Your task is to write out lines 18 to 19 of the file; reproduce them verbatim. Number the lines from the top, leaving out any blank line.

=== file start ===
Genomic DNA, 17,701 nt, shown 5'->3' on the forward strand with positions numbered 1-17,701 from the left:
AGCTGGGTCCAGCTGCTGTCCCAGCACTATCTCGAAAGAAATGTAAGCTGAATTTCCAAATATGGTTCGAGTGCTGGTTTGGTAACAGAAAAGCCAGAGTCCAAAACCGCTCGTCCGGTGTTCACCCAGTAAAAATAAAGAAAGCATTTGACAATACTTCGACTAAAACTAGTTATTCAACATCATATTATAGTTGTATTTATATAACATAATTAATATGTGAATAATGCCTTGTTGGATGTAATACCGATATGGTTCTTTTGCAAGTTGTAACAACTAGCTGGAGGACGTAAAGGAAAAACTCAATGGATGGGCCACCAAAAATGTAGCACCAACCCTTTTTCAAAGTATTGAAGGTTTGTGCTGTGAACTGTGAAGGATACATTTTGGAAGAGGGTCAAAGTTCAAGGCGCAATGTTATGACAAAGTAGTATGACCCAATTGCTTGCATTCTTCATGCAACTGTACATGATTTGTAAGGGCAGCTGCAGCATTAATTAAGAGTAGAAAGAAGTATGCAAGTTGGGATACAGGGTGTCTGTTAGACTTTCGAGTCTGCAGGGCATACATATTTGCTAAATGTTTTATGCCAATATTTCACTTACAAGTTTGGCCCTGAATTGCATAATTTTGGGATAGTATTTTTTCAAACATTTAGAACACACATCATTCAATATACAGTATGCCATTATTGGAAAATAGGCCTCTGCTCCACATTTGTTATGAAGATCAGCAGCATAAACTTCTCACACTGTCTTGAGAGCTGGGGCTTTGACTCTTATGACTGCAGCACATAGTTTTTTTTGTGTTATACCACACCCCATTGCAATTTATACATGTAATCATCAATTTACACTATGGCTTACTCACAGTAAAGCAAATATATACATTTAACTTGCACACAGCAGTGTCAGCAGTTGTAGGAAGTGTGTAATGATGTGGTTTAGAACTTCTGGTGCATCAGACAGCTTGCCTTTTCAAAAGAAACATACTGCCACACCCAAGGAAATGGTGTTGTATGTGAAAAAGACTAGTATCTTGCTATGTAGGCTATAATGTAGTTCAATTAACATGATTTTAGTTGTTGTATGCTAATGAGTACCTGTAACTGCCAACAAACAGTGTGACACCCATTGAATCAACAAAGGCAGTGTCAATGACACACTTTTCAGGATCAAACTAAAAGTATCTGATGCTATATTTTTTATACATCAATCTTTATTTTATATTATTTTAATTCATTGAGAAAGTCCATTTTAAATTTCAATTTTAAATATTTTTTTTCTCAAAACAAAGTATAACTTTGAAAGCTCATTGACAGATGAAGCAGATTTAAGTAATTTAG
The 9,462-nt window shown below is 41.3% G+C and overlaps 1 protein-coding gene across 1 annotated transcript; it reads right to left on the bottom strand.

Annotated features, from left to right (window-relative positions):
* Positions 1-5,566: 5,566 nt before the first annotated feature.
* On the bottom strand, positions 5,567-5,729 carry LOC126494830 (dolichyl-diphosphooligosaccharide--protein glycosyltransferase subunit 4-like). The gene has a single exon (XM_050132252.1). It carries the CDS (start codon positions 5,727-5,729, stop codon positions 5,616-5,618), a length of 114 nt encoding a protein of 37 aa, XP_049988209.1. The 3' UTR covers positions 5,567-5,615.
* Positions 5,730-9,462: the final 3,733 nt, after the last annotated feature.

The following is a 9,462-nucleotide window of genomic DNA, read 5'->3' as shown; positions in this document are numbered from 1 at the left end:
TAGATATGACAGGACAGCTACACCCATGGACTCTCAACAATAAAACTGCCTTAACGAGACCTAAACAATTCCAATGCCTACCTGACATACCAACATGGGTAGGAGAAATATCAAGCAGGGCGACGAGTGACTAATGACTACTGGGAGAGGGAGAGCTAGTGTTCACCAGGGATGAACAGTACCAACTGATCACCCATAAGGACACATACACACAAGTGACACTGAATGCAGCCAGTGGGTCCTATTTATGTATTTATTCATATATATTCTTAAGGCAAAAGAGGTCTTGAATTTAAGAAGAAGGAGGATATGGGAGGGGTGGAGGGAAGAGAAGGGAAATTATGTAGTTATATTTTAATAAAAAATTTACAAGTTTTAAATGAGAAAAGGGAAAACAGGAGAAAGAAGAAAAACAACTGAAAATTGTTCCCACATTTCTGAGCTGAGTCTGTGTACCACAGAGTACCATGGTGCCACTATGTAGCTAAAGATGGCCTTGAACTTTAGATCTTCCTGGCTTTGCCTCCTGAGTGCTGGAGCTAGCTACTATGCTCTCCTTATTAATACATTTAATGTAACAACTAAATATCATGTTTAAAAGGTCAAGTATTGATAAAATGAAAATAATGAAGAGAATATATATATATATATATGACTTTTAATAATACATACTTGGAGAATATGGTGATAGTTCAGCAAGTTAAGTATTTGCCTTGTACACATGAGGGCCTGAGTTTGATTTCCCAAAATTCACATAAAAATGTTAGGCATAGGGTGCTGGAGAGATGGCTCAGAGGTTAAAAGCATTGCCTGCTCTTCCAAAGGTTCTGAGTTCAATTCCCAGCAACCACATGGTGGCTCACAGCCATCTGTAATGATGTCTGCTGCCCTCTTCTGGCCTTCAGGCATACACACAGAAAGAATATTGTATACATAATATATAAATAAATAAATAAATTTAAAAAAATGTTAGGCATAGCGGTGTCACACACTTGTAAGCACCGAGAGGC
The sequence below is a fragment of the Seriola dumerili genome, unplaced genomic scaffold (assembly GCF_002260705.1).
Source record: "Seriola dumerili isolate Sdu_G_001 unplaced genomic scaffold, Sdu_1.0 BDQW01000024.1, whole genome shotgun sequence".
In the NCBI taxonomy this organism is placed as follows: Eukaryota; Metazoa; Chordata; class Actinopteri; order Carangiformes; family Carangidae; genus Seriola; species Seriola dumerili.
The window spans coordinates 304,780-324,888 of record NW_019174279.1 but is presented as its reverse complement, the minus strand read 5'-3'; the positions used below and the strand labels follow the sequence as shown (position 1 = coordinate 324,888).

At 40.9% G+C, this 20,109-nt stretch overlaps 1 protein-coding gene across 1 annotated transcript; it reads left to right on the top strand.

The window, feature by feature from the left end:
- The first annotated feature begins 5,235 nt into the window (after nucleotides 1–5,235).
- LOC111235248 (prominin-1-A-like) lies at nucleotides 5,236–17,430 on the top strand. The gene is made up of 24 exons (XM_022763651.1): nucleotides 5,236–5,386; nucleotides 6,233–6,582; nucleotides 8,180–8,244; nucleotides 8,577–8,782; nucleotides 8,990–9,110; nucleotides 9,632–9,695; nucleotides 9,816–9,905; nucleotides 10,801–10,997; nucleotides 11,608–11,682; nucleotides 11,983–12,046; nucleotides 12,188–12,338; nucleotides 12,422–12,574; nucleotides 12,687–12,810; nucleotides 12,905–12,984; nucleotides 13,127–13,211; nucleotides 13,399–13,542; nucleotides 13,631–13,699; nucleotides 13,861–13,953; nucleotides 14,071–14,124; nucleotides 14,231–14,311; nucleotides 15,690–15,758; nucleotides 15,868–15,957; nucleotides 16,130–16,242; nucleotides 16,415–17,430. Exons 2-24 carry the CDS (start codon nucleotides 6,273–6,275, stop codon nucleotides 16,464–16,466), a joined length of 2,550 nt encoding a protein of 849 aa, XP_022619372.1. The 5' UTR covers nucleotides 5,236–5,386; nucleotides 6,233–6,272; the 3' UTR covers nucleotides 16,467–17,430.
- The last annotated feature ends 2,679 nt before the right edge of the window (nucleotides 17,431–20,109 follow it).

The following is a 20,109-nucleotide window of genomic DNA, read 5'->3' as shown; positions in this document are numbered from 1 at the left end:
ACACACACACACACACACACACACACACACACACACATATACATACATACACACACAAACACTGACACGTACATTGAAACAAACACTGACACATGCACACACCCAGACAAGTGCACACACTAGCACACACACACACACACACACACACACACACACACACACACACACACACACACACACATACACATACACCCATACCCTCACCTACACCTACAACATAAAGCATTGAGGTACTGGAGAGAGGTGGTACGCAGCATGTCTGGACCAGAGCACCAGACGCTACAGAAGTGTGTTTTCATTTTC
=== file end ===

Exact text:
- The last annotated feature ends 2,679 nt before the right edge of the window (nucleotides 17,431–20,109 follow it).

The following is a 20,109-nucleotide window of genomic DNA, read 5'->3' as shown; positions in this document are numbered from 1 at the left end: